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BAFF 1725A - India and the World

Type d'enseignement : Seminar

Semester : Spring 2017-2018

Number of hours : 40

Language of tuition : English

Pre-requisite

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Course Description

Half a century after Nehru's flamboyant reign, India is back on the world stage. Nehru's immediate successors were forced to concentrate on their region, South Asia, home to so many wars between the 1960s and the 1980s, but since the 1990s, India is on its way to become a global power. While Nehru viewed the world from an international, rather idealistic perspective, Indira Gandhi and Rajiv Gandhi saw it with a realistic eye, focusing on the region. Since the 1990s, India has been governed by leaders who have wanted to increase India's might – in particular from a military standpoint – and who, once more, have the means to conduct a global policy. They have opted to do so in a realistic fashion that appears to be at odds with Nehru's approach. This seemingly obvious contrast deserves to be studied more closely. The common thread running through the period, and going back before Nehru – reflects a basic continuity : the desire for a national independence that befits a great country with a singular civilisation. Communists from the left and Hindi nationalists from the right find themselves united today in condemning a nuclear agreement with the US that, from their standpoint, undermines national independence. But Manmohan Singh, who signed the agreement, was not willing to compromise this national independence either. To him, it was not a question of relinquishing national sovereignty, but rather, obtaining the support of the United States to speed up India's ascent to power. Since 2014, the BJP government of Narendra Modi epitomizes a nationalistic foreign policy that combines all the features that characterised its predecessors : it resorts to military means more aggressively but, relying on the Indian diaspora, invests in soft power too ; it focuses on South Asia (where the Chinese presence is increasingly worrying New Delhi), but it projects India as a global power in all kinds of multilateral fora. The course will analyse the historical trajectory of India's foreign policy by reviewing the thematic and geographical entry points mentioned above. In addition to diplomatic and military developments, transnational actors like the diaspora will also been considered. DETAILED OUTLINE Session 1: 2 February 2018: Introduction: The cardinal points of India's Foreign Policy, Christophe Jaffrelot Part one: Bilateral relations Session 2: 16 February 2018: India-Pakistan : History of a Confrontational Normality, Christophe Jaffrelot Session 3: 23 February 2018: The India/US Relations, Christophe Jaffrelot Session 4: 9 March 2018: The India-China relations, Christophe Jaffrelot Session 5: 16 March 2018: From a Thorny Relation with the Neighbourhood to the Strategic Partnership with the URSS/Russia Isabelle Saint Mézard Part two: Facets of Multilateralism Session 6: 23 March 2018: The Pakistan - Afghanistan - Iran conundrum seen from India: multiples crises, multiples challenges, Isabelle Saint Mézard Session 7: 30 March 2018: India's Look East Policy, Christophe Jaffrelot Session 8: 6 April 2018: New Delhi's Policy vis-à-vis India's Diaspora, Christophe Jaffrelot Session 9: 13 April 2018: India and the multilateral order, Christophe Jaffrelot Session 10: 20 April 2018: India's strategic vision and defense policy, Isabelle Saint Mézard Session 11: 27 April 2018: From non-alignment to the BRICS?, Christophe Jaffrelot Session 12: 4 May 2018: Written exam, Christophe Jaffrelot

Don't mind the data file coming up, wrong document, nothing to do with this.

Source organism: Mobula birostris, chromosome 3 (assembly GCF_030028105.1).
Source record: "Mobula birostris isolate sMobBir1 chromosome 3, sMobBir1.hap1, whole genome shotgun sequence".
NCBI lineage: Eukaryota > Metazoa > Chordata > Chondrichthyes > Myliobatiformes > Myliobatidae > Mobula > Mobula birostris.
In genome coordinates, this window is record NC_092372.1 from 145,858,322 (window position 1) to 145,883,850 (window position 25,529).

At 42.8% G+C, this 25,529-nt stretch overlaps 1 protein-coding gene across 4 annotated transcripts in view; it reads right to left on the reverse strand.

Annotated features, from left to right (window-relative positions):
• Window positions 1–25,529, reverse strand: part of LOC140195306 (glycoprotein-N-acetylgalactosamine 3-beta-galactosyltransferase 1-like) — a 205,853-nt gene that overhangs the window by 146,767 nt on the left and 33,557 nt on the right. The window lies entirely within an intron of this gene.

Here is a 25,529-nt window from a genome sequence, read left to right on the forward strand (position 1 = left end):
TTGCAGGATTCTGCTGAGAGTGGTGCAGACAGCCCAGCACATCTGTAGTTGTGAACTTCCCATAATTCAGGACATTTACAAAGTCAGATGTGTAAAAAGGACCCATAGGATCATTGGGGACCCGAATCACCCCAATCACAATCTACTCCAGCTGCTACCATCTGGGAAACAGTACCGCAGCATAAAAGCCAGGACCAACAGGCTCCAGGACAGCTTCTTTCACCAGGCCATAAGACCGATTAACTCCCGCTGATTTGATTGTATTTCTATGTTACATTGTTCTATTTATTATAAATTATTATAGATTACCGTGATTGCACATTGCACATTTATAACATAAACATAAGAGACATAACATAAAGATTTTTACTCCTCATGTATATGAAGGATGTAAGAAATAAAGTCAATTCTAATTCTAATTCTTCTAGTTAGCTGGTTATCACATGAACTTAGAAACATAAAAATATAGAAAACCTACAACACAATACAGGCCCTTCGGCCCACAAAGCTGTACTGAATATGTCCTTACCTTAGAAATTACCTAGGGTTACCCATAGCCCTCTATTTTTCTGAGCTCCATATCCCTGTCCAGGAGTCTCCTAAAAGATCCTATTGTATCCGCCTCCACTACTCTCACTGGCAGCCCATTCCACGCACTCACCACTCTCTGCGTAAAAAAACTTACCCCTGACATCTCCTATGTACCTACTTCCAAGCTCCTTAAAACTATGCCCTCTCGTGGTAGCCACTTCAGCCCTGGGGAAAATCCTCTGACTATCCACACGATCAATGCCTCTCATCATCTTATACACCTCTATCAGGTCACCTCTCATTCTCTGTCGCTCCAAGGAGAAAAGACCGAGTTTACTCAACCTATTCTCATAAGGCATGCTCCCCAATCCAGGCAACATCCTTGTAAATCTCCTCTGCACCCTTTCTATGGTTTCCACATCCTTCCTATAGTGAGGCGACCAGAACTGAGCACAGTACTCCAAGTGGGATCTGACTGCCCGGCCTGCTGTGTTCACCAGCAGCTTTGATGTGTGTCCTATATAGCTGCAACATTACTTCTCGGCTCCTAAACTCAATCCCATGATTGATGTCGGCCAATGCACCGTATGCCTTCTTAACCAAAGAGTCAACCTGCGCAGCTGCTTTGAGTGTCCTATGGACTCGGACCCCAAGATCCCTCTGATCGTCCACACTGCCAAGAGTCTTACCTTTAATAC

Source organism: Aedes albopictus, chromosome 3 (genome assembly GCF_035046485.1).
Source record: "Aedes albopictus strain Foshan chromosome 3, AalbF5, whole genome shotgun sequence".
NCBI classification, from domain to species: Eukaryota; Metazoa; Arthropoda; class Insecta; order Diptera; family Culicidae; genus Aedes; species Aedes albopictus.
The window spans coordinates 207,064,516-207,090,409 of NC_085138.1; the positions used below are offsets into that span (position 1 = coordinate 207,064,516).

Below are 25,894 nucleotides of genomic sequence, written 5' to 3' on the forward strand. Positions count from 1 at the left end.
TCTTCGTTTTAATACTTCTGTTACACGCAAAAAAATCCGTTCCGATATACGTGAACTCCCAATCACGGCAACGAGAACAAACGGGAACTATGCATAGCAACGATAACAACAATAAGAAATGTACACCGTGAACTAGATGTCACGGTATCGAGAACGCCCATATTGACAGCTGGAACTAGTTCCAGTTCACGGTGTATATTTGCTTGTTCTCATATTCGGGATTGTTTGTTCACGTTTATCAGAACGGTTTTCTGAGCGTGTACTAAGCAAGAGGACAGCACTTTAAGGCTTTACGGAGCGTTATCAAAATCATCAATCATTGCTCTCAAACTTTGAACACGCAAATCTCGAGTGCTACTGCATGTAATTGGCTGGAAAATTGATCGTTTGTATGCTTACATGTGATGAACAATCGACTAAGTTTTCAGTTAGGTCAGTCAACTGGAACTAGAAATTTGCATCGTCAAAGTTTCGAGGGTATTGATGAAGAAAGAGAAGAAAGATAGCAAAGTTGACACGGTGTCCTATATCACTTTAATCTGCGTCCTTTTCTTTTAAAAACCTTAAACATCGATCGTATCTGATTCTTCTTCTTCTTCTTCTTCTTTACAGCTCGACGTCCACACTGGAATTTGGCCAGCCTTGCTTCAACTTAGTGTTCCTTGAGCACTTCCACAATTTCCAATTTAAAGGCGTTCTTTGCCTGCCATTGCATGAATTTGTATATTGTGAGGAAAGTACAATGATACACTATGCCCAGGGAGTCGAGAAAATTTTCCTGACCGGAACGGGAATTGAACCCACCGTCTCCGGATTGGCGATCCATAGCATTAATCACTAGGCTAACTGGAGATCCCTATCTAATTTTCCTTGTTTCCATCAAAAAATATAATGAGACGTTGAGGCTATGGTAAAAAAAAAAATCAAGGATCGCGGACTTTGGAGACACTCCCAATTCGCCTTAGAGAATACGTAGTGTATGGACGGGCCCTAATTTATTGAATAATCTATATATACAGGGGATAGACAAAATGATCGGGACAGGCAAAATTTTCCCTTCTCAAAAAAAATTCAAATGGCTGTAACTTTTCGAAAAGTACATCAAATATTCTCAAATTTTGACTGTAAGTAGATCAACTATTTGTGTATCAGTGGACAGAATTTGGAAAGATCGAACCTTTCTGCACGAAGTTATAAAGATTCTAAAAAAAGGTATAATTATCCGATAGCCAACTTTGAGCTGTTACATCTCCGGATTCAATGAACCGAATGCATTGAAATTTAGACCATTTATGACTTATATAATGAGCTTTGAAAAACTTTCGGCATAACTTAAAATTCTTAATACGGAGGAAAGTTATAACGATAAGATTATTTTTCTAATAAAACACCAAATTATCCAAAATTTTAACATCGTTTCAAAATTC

Teachers

  • JAFFRELOT, Christophe (Research Director, CERI - Sciences Po)
  • RATHORE, Gayatri (PhD, Lecturer)

Pedagogical format

In this section, please specify the objectives of your class. At the end of the course, the student is expected to : 1°) Know more about the role of India in the world 2°) Know more about the sources of information in this domain 3°) Knowhow to present his views on the subject Please specify the differents exercises and pedagogical formats you want to improve student's learning (lecture, debate, group work, workshop…):

Course validation

To validate the course, the student is expected to pass the following assignments (at least three grades): 1°) a 800-word mid-term outline of students' term paper, which is then reviewed with them (10%) 2°) 4,000-word essay (60%) 3°) Written exam (2 hours) (30%)

Required reading

  • 1/ David M. Malone, Does the Elephant Dance?, New York, Oxford University Press, 2011
  • 2/ W.P.S. Sidhu, Pratap B. Mehta and Bruce Jones (eds), Shaping the emerging world. India and the multilateral order, Washington, Brookings Institution Press, 2013.
  • 3/ DUTT, V.P., India's Foreign Policy, New Delhi, Vikas Publ. House, 1984.
  • 4/ SUBRAHMANYAM, K., India and the Nuclear Challenge, New Delhi, Lancer International, 1987.
  • 5/ ABRAHAM, I., The Making of the Indian Atomic Bomb, London, Zed books, 1998.